Jørgen Ole Haslestad traveled to Brussels to address a top forum, organized by the European Commission, on international affairs and development cooperation.
Launched in 2006, European Development Days (EDD) has been one of the fastest-growing international forums. The theme of this year's EDD was 'A Decent Life For All By 2030 - Building A Consensus For A New Development Agenda'. On November 27th the CEO took part in the Trade and Private Sector High Level Panel, discussing how the private sector and trade can create inclusive and sustainable development.
Haslestad told about Yara's experience with Public-Private Partnerships (PPPs) and lessons learned, and took the stance that it is not a question of if public and private sectors should collaborate - but rather - how.
"It is about a shift in mind-set," the CEO argued. "Energizing the mutual trust and belief that we can set some common goals, which will benefit all. From there, it is about pooling resources towards pragmatic, knowledge-based objectives. In addition, we need to be concrete, and make necessary investments in agriculture and infrastructure capacities."
Creating win-win situations
Using Yara's collaborative farmer support programs in Ghana and Vietnam as examples, Haslestad made the case that this type of development needs to be scaled up, and is essential for creating win-win situations between PPPs and target groups such as smallholders. "If farmers do not have a decent living, they can't invest in inputs, which means they will not be our customers," he noted.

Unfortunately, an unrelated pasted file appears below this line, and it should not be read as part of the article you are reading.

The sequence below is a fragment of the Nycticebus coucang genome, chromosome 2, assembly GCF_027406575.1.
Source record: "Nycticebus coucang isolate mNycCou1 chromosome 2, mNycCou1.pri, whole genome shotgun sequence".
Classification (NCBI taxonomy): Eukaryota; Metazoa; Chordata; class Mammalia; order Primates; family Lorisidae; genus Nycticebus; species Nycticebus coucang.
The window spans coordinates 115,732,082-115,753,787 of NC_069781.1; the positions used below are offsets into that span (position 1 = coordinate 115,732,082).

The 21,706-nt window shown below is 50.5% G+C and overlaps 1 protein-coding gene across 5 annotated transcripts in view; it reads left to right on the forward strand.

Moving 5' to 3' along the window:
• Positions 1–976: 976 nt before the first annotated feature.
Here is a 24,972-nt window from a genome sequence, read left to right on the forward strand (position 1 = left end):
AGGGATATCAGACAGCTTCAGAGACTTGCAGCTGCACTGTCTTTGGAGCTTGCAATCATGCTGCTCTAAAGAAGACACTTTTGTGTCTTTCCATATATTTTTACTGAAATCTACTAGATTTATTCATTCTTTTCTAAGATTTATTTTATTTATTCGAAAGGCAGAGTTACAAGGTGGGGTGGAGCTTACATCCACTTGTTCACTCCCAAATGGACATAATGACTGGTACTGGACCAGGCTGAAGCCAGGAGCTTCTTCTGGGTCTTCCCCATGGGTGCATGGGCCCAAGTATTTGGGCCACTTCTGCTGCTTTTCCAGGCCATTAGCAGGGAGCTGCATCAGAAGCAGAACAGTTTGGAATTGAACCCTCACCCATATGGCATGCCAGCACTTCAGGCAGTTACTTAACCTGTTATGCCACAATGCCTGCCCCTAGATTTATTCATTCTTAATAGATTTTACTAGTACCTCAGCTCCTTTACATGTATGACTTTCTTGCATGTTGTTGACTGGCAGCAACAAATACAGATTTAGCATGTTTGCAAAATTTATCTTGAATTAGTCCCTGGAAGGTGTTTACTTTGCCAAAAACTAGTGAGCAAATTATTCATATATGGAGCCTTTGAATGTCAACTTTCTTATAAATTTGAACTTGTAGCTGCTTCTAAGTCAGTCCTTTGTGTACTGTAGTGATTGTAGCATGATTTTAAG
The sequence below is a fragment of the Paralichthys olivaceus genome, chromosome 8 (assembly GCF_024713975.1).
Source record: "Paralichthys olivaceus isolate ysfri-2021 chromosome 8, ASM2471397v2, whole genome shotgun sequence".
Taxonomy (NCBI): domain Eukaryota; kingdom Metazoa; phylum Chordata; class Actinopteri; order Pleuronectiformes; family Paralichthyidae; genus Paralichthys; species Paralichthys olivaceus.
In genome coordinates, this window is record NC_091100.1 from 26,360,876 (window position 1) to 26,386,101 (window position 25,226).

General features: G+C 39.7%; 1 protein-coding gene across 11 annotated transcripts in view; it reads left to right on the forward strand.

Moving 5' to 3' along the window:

Drawing from Yara's experience with projects like the agricultural growth corridors, and the emergence of the African-led Grow Africa Partnership and the Scaling Up Nutrition (SUN) movement, the CEO explained that he believes the shift in mind set needed to allow PPPs to drive inclusive development is underway - but that greater cooperation is necessary.
"We need to build trust and understanding, to bridge the sectors and work together towards unified goals," Haslestad added. "By working towards the same goal, we build trust over time. This trust will help energize and speed up the processes - an important element is seeing the role of investment as a driver with the potential to benefit all."
The CEO presented Yara's concern with how the major global challenges of climate change, resource scarcity and food security interlock. Arguing that tackling them is beyond the reach of any single entity, he called for a better - and unified - effort.
"I find agriculture holds great promise to deliver solutions for a wide range of these interconnected issues," Haslestad said. "I am dedicated to driving these issues, and to partner with other stakeholders to deliver solutions."